- The Washington Times - Tuesday, September 2, 2003

In this section, we are running the second of four excerpts from Richard Miniter’s new book, “Losing bin Laden: How Bill Clinton’s Failures Unleashed Global Terror” (Regnery). In it, the author describes how CIA Director James Woolsey’s repeated requests for funds for Arabic linguists were rejected by the Clinton administration and Sen. Dennis DeConcini, Arizona Democrat, who was then chairman of the Select Committee on Intelligence, which had oversight responsibility for the agency. As Mr. Miniter writes, the dereliction of duty by the White House and the senator “kept America blind and deaf as bin Laden plotted.” This egregious indifference to America’s security needs was the rule during Bill Clinton’s two terms as president.

Mr. Woolsey’s personal account of the Clinton White House’s repugnance for those in intelligence is jarring. Despite being handpicked by Mr. Clinton to head the CIA, the president did not meet even once with Mr. Woolsey privately about any security issues during his first two years in office. After Osama bin Laden’s attack on hotels housing U.S. Marines in Yemen in December 1992 and the first World Trade Center bombing in February 1993, it was clear that the United States was being targeted by terrorists. Because of the new threat, Mr. Woolsey went out of his way to be accessible to the new president. In fact, he made the trip from CIA headquarters in Langley, Virginia, to the White House every day for the president’s intelligence briefing, for which Mr. Woolsey’s staff had prepared detailed reports. It had been the habit of previous presidents to welcome the CIA director into the Oval Office for the briefings so that complex issues could be clarified and advice given. Mr. Clinton, however, left Mr. Woolsey cooling his heels outside in the hall each time.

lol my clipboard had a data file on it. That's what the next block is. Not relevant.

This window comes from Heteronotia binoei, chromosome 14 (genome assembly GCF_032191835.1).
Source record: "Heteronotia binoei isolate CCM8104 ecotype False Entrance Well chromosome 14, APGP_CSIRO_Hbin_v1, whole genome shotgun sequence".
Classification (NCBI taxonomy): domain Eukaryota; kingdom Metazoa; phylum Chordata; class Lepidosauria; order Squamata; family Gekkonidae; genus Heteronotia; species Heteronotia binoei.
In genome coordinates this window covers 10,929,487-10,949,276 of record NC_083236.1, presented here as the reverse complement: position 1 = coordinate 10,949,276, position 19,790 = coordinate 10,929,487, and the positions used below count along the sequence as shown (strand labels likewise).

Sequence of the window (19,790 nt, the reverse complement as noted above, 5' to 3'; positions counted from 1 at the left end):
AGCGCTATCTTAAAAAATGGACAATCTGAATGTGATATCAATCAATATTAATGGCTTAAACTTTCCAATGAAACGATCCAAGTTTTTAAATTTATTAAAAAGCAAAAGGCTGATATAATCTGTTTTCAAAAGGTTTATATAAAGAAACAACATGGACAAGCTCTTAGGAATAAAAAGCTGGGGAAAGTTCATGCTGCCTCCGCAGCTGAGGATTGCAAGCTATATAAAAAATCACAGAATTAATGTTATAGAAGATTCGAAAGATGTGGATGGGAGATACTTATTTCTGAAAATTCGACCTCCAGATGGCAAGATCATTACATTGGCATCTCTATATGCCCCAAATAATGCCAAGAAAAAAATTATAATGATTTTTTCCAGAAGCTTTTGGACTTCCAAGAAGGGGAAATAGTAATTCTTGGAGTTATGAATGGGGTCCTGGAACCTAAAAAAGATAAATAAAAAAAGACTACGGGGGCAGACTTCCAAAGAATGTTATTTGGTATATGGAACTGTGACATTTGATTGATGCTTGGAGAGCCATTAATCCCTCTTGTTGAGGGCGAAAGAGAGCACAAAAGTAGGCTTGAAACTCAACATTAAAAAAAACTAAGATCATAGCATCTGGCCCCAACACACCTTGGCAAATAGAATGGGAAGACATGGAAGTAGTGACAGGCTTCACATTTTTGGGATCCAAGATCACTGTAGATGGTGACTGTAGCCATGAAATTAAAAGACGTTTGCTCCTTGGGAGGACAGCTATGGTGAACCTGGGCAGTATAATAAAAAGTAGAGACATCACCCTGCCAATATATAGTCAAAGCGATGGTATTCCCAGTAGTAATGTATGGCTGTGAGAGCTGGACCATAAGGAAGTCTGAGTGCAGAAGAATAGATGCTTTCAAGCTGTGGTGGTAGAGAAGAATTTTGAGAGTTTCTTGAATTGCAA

The humiliating treatment of the nation’s top intelligence expert reflected Mr. Clinton’s cavalier lack of respect for the dangers facing the world’s only superpower. The impertinence of the White House toward Mr. Woolsey reached the level of casting the CIA director as an object of ridicule. As Mr. Miniter reports: “When a small plane accidentally crashed on the White House lawn in 1994, West Wing staffers joked that it was Woolsey trying to see the president.” The planes that crashed into the Pentagon and the World Trade Center on Sept. 11 — and the fact that the attacks came as a total surprise to America’s intelligence community — were made vastly more likely by Mr. Clinton’s policy of neglect toward intelligence officers and their role in defending the nation.

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